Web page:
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Using Multivitamins During Pregnancy Lead to Healthier Babies in South Asia

by Himabindu Venkatakrishnan on  December 24, 2014 at 2:23 PM Child Health News   - G J E 4
Taking daily dose of multivitamins during pregnancy results in longer pregnancies and bigger and healthier babies, found a new study.
 Using Multivitamins During Pregnancy Lead to Healthier Babies in South Asia
Using Multivitamins During Pregnancy Lead to Healthier Babies in South Asia
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According to the large randomized trial conducted by Johns Hopkins Bloomberg School of Public Health, supplements containing 15 vitamins and minerals given daily to pregnant women in rural Bangladesh reduced pre-term births, increased infant birth weight and resulted in healthier babies overall.

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The findings, suggest that a supplement containing 15 essential micronutrients is superior to the current standard of care in many developing countries, which calls for pregnant women to take supplements containing iron and folic acid.

Study leader Keith P. West Jr., DrPH said that that the supplements increase birth size because the babies stay in the womb longer and hence they are born a little larger and better equipped to handle life outside the womb.

For this study, a large research team in the Johns Hopkins JiVitA Project recruited roughly 45,000 pregnant women in rural Bangladesh beginning in December 2007, and assigned them to receive either a daily multivitamin or an iron-folic acid supplement. The women were followed through their pregnancies and, for those who gave birth, at one, three and six months after their children were born. There were roughly 14,000 live births in each group in the trial, with other pregnancies lost to miscarriage, abortion or stillbirth.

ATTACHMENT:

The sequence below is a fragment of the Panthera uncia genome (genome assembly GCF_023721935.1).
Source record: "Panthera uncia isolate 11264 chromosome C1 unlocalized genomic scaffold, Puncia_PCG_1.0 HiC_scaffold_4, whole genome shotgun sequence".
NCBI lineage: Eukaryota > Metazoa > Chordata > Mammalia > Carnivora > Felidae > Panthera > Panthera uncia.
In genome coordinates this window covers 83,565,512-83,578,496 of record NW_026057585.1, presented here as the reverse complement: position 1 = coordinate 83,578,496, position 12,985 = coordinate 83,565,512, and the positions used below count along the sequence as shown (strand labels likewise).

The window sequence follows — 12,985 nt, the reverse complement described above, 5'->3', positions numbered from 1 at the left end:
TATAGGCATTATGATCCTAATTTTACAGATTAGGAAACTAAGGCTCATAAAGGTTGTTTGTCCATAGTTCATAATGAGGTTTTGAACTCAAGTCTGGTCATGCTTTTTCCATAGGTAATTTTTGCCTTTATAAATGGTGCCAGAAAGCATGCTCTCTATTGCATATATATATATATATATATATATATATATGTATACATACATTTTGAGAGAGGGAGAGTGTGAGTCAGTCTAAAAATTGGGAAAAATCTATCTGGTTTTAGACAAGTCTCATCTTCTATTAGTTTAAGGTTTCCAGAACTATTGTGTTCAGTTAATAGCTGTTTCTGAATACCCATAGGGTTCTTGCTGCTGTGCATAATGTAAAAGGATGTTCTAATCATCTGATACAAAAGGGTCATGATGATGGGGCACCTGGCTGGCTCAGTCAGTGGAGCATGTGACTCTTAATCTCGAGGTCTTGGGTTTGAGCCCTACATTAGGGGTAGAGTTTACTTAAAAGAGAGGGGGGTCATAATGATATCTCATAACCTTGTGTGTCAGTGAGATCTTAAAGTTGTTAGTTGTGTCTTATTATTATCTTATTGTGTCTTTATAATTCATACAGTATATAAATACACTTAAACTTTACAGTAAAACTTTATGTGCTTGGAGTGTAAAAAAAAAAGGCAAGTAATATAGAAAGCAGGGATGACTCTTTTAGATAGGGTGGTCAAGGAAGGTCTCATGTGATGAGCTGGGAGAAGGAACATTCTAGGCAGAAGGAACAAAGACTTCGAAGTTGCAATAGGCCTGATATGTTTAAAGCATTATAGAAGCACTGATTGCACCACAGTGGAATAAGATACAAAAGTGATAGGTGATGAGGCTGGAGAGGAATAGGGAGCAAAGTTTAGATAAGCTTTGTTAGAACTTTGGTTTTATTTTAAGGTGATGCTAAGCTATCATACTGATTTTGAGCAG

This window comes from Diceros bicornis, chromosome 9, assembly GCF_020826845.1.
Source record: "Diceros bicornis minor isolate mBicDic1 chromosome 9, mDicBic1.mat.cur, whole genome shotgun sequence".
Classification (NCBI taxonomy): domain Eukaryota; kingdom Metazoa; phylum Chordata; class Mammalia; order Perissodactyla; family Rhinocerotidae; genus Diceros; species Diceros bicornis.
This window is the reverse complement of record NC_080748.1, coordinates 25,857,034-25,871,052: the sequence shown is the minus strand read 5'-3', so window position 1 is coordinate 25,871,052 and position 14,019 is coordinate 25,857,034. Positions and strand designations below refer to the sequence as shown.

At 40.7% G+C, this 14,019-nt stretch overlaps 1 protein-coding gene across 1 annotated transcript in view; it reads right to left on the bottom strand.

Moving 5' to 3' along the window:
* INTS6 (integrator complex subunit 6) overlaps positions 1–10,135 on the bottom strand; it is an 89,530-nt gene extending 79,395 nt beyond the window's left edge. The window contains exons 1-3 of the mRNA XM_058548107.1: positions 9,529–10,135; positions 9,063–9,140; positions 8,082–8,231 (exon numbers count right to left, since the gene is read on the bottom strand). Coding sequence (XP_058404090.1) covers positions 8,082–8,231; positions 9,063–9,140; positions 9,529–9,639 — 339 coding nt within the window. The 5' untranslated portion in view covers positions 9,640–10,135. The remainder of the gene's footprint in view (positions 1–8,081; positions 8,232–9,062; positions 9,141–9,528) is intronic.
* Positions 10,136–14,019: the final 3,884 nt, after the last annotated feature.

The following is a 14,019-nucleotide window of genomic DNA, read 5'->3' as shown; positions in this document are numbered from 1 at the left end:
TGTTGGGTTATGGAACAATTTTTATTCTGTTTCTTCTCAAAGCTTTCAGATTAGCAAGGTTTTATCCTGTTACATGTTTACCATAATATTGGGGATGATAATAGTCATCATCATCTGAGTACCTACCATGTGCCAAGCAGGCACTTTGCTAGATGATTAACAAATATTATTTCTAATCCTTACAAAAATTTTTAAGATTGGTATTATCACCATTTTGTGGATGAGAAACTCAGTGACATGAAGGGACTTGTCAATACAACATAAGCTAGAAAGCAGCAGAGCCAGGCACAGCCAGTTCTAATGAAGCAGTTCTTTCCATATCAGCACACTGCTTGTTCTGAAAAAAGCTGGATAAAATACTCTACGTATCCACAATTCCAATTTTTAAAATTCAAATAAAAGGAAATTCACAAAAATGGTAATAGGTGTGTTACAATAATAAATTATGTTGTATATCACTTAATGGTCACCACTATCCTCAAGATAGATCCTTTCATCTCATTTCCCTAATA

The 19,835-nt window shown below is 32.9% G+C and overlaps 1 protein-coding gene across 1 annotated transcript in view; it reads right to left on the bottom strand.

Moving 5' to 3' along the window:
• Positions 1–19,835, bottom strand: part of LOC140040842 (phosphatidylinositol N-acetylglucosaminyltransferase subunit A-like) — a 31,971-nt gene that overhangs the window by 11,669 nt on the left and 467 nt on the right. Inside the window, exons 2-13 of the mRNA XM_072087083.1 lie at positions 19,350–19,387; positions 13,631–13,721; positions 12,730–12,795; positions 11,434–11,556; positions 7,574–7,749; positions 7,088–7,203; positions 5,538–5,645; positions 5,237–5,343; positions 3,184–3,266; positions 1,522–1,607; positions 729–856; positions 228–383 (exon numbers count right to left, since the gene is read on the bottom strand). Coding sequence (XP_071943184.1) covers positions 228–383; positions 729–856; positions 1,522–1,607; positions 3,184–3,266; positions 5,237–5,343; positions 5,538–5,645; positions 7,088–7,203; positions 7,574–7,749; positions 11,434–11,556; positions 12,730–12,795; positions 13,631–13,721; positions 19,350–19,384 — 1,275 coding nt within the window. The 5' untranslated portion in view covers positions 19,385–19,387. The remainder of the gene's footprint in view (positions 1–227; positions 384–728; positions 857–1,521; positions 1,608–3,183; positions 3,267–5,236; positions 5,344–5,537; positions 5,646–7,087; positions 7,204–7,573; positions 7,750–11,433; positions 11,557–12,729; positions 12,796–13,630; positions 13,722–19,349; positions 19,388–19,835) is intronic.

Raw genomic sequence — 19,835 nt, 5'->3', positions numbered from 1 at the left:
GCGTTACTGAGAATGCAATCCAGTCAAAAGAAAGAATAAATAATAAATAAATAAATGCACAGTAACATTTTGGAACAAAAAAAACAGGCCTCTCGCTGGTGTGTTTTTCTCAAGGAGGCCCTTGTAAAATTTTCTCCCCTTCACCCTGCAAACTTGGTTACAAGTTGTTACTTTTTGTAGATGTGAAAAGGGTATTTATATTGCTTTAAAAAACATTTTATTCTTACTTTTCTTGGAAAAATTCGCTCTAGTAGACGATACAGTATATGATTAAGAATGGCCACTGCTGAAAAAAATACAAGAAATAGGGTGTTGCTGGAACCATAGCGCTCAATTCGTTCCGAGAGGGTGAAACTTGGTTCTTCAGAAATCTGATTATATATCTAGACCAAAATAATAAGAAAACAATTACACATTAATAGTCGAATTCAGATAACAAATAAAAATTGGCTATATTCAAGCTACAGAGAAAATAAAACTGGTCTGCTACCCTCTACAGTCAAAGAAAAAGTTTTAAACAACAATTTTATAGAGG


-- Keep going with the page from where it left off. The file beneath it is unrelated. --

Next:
West says that while infant mortality rates at six months of age were roughly the same in each group, the research suggests that girls born to mothers receiving the vitamin and mineral preparation may have survived better than girls whose mothers received only iron and folic acid. Of note: This did not happen in boys, requiring further data analysis to fully understand why.

The study is published in JAMA.

Source: ANI
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